Stock Market Emotion Index (SMEI)

Implementation of Charlie Q. Yang's research paper “The stock market emotion index”, subtitle “A New Sentiment Measure Using Enhanced OBV and Money Flow Indicators”, (2007) where he combined “five simple emotion statistics” - Close Emotion Statistic (CES), Money Flow Statistic (MFS), Supply Demand Statistic (SDS), Relative Strength Statistic (RSS), and Psychological Level Statistic (PLS) - into one indicator.

“The index calculation is solely based on observed short term market volatility as reflected by each day’s trading volume, open, high, low, and close prices”
“The basic premise of Dow theory is that the market discounts everything, including the emotions of all traders. The fundamentals of a company do not change suddenly when its daily stock price is fluctuating as driven by human emotions that are often irrational. However, over a longer time period, a company's fundamentals do change. Again, different types of human emotions, triggered by the flow of material events, are moving the stock price trend up or down. This paper summarizes the author’s attempt in understanding primary trend extent and duration by proposing a new sentiment measure using statistical analysis of stock market human emotion.”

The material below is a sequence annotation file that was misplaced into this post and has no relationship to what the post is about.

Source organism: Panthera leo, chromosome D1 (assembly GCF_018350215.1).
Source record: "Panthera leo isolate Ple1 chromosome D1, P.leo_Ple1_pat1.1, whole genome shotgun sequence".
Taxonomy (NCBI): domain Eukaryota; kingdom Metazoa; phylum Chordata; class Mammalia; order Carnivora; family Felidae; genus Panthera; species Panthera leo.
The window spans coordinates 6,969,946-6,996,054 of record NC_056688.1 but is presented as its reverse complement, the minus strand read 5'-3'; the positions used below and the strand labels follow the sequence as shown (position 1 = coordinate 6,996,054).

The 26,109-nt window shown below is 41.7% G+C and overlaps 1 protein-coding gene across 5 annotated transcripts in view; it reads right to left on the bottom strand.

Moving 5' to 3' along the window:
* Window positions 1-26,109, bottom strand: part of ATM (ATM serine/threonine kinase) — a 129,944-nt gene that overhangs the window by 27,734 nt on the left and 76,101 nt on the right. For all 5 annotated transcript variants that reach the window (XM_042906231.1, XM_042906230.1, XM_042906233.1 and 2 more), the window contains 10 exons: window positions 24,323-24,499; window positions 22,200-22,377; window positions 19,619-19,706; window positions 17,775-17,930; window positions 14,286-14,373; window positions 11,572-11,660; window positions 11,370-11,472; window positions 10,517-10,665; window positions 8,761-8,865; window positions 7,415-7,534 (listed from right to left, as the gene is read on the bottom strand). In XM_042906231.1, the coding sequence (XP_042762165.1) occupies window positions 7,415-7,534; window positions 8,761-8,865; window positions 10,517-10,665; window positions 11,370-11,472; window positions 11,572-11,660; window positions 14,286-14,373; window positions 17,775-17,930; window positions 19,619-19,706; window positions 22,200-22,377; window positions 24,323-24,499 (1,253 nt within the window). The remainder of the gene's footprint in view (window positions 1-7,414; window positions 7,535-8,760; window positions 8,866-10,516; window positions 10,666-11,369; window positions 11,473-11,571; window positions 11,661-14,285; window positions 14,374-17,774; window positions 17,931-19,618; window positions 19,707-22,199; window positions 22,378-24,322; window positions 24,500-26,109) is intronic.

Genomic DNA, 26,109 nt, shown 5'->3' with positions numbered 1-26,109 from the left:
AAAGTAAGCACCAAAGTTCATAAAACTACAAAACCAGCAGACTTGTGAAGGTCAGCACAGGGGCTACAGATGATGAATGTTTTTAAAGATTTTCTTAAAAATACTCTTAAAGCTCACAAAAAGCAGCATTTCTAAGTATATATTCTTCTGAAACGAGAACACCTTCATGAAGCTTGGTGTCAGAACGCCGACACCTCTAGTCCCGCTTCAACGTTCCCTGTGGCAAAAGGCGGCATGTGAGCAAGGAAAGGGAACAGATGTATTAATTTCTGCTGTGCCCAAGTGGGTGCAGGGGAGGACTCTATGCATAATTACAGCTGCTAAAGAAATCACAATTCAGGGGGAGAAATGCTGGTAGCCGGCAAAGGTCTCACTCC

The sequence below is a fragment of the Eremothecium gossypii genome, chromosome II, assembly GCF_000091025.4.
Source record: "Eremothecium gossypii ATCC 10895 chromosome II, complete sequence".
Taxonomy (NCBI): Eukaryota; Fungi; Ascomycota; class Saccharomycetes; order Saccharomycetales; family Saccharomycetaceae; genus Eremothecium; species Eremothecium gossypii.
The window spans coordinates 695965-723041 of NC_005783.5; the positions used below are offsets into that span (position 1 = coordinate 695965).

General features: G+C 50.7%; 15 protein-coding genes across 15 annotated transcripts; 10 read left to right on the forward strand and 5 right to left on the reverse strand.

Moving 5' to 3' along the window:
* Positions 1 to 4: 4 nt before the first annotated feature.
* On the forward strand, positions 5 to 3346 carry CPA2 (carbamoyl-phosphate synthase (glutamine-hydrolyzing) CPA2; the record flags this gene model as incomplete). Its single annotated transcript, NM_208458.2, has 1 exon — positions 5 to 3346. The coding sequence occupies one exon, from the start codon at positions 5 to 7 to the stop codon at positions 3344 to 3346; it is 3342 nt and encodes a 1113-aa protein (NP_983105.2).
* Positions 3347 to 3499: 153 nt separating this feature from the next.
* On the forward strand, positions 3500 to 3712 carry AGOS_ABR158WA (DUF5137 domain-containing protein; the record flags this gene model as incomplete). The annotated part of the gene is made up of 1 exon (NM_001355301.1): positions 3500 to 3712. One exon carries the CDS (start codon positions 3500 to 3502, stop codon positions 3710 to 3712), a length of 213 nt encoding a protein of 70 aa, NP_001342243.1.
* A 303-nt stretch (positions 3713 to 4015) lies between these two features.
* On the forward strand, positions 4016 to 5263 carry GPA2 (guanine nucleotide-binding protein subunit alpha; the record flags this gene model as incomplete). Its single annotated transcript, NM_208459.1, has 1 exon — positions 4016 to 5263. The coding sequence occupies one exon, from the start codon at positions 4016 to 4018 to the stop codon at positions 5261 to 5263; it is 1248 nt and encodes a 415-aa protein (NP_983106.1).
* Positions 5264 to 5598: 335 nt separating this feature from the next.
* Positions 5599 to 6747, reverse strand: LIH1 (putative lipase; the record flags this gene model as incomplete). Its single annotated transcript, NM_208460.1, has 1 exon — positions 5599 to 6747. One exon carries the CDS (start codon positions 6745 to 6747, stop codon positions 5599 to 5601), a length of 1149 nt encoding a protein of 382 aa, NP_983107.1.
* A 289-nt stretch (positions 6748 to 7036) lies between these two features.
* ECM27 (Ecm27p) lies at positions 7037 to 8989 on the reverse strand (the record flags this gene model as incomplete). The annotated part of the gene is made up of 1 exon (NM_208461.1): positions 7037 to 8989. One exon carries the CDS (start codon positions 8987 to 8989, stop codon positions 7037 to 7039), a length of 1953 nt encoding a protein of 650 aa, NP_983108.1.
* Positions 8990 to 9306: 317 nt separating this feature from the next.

Even though “indicator is intended for identifying primary trend cycles that typically last one year or longer“ where Mr. Yang used a fixed averaging length of 260 days and only days as time frame, my implementation has been changed slightly to accommodate for all time frames and to adapt faster using shorter averaging (timeframe dependent).

How to use it:
Positive values indicating a bullish trend and negative values indicating a bearish trend. Background color is set to green or red accordingly.
Positive and negative bar to bar changes are indicated with green and red to show bar to bar (ultra short term) trends.

(No financial advise, use for testing purposed only)
Open-source script

In true TradingView spirit, the author of this script has published it open-source, so traders can understand and verify it. Cheers to the author! You may use it for free, but reuse of this code in a publication is governed by House Rules. You can favorite it to use it on a chart.


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